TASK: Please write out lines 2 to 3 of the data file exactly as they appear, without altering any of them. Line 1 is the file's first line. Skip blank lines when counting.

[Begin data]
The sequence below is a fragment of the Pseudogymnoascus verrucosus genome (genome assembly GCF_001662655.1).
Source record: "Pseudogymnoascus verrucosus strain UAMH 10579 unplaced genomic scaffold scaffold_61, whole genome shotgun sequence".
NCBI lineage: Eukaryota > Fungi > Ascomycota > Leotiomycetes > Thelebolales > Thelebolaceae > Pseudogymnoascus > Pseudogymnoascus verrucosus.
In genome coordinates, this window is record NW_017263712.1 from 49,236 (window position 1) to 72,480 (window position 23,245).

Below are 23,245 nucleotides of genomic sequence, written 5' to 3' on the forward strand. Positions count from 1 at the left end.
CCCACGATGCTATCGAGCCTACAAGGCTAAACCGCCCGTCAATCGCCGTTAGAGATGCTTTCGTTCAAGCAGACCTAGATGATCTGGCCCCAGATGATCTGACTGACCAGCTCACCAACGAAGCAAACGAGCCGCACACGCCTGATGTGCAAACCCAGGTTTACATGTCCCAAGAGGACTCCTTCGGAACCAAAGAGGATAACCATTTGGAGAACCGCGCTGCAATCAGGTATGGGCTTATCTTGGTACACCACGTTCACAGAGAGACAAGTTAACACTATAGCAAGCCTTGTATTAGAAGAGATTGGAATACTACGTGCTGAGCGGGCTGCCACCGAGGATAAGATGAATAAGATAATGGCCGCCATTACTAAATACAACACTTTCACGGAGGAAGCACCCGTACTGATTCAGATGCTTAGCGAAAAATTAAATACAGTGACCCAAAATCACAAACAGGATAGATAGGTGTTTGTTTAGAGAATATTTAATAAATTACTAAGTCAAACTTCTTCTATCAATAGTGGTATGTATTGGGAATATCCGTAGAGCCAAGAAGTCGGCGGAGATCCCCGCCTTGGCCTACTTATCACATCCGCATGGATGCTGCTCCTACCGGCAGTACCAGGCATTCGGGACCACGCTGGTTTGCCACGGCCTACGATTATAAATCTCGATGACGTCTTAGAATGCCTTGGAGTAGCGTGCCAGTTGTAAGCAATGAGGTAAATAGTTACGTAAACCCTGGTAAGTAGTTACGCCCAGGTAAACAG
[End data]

Source record: "Pseudogymnoascus verrucosus strain UAMH 10579 unplaced genomic scaffold scaffold_61, whole genome shotgun sequence".
NCBI lineage: Eukaryota > Fungi > Ascomycota > Leotiomycetes > Thelebolales > Thelebolaceae > Pseudogymnoascus > Pseudogymnoascus verrucosus.